In my new book, Getting There: A book of Mentors, thirty leaders in diverse fields share their stories and secrets to navigating the rocky road to success. In a remarkably candid and accessible way, these role models describe the obstacles they faced, the setbacks they endured, and the vital lessons they learned. They dispense not only essential and practical career advice, but also priceless wisdom applicable to life in general.

I recently posted an article about how I got the opportunity to interview Warren Buffett for my book. Below is the result of that interview — Warren Buffett’s Getting There essay:

“Up until the age of twenty. I was absolutely unable to speak in public. Just the thought of it made me physically ill. I would literally throw up. I selected courses in college where I didn’t have to stand up in front of the class, and I arranged my life so that I would never find myself in front of a crowd. If I somehow did, I could hardly say my own name. I’m not sure what led to this problem, but it was there in a big way.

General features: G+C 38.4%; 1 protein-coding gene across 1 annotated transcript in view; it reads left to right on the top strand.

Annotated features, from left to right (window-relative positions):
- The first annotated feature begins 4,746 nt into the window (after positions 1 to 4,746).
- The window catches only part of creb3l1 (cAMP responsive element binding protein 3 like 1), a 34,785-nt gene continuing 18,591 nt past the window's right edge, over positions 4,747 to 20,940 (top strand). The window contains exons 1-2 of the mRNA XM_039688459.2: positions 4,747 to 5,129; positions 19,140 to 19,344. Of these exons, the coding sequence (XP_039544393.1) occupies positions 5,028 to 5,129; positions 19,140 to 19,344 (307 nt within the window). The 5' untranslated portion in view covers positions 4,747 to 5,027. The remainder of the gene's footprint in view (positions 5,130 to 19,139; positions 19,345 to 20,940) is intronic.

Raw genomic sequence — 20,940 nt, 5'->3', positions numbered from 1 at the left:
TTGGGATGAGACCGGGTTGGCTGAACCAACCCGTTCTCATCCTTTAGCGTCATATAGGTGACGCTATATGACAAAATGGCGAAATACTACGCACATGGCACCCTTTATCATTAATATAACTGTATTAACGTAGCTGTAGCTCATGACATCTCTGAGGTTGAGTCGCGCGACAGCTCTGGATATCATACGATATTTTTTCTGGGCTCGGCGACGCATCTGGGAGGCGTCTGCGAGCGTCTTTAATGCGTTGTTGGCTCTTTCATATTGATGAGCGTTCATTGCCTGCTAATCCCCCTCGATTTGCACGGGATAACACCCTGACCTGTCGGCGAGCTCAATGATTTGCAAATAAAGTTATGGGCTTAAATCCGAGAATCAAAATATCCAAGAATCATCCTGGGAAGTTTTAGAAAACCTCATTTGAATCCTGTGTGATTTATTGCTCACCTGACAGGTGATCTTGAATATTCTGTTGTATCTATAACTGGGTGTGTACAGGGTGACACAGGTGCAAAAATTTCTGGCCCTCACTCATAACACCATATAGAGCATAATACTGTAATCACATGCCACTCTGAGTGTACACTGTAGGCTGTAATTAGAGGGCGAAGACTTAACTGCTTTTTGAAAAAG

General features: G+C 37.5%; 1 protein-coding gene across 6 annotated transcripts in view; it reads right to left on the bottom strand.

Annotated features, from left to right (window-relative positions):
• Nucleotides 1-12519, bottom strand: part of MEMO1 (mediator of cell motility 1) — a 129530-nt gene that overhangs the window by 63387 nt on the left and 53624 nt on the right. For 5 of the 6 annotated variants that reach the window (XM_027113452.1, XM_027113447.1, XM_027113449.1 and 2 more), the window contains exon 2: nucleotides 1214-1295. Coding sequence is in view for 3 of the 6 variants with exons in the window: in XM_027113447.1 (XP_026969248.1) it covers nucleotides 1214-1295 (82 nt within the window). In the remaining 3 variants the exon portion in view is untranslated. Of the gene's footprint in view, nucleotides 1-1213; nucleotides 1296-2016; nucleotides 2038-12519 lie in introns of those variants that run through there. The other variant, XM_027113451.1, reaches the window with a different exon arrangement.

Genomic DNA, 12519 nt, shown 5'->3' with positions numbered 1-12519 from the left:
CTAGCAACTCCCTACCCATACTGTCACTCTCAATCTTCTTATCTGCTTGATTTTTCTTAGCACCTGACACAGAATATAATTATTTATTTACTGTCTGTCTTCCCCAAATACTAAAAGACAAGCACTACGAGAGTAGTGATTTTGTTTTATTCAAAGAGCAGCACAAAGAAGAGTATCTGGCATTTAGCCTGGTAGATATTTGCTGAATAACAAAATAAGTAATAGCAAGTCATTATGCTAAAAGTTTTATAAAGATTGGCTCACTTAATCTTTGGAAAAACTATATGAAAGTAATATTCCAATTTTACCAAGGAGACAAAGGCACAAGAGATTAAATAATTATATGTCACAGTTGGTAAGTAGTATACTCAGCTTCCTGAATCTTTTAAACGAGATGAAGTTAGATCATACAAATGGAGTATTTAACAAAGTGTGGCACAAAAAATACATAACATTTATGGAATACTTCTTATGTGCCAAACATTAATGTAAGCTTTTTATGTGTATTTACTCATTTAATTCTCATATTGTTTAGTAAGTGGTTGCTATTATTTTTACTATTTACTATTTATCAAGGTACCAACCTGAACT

When I was at Columbia Business School, I saw an ad in the paper for a Dale Carnegie public-speaking course and figured it would serve me well. I went to Midtown, signed up, and gave them a check. But after I left, I swiftly stopped payment. I just couldn’t do it. I was that terrified. I returned to Omaha after graduating and got a job as a salesman of securities. I knew that I had to be able to speak in front of people. So again, I saw an ad in the paper and went down to sign up; but this time I handed the instructor one hundred dollars in cash. I knew if I gave him the cash I’d show up. And I did.